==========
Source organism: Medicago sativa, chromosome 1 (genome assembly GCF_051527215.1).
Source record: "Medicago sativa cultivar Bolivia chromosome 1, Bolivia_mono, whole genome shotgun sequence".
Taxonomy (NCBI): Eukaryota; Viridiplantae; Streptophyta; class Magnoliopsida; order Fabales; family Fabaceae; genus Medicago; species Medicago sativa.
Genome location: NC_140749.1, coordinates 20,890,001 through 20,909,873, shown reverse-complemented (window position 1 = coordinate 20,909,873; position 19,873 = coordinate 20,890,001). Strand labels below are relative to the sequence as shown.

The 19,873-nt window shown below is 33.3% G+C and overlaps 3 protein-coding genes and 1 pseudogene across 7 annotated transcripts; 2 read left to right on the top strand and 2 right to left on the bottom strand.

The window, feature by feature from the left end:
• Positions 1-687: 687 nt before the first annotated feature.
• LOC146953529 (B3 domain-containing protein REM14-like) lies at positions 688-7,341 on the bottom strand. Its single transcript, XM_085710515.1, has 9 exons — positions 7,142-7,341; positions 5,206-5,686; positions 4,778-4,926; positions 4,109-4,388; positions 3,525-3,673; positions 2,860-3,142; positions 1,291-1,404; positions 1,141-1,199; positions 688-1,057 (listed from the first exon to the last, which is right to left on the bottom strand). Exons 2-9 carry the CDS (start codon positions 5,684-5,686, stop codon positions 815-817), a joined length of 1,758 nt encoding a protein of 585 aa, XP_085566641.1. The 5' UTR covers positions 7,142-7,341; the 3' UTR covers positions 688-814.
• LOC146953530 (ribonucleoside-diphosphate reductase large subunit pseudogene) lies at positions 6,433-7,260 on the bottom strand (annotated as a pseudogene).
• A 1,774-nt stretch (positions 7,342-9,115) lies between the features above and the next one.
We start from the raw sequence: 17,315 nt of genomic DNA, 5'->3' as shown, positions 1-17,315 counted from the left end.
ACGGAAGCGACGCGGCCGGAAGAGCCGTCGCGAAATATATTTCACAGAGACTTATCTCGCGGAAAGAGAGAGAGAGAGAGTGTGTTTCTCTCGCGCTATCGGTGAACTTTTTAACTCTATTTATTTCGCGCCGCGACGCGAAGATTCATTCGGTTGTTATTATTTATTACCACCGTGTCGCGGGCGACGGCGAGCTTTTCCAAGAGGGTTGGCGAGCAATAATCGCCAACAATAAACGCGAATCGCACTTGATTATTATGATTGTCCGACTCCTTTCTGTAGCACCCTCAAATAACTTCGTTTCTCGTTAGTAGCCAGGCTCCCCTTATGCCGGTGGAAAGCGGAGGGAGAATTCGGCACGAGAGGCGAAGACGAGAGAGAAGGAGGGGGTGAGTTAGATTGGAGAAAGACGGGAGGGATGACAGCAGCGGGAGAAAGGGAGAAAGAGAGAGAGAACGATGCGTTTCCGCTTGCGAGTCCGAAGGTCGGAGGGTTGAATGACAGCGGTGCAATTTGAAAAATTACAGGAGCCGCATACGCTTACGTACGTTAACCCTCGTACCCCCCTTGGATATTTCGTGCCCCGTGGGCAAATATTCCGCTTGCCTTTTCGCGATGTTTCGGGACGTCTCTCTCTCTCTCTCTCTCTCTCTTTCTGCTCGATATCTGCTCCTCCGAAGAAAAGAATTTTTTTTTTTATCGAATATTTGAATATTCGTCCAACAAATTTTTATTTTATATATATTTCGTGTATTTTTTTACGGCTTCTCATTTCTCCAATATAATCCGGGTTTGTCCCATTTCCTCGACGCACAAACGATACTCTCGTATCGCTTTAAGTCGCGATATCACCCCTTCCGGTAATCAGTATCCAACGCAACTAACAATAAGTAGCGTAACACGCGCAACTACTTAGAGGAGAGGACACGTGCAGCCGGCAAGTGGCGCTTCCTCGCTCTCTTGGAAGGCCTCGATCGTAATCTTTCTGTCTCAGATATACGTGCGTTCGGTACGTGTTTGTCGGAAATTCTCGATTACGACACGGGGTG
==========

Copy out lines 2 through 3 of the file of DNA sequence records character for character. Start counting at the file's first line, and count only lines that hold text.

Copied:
Source record: "Medicago sativa cultivar Bolivia chromosome 1, Bolivia_mono, whole genome shotgun sequence".
Taxonomy (NCBI): Eukaryota; Viridiplantae; Streptophyta; class Magnoliopsida; order Fabales; family Fabaceae; genus Medicago; species Medicago sativa.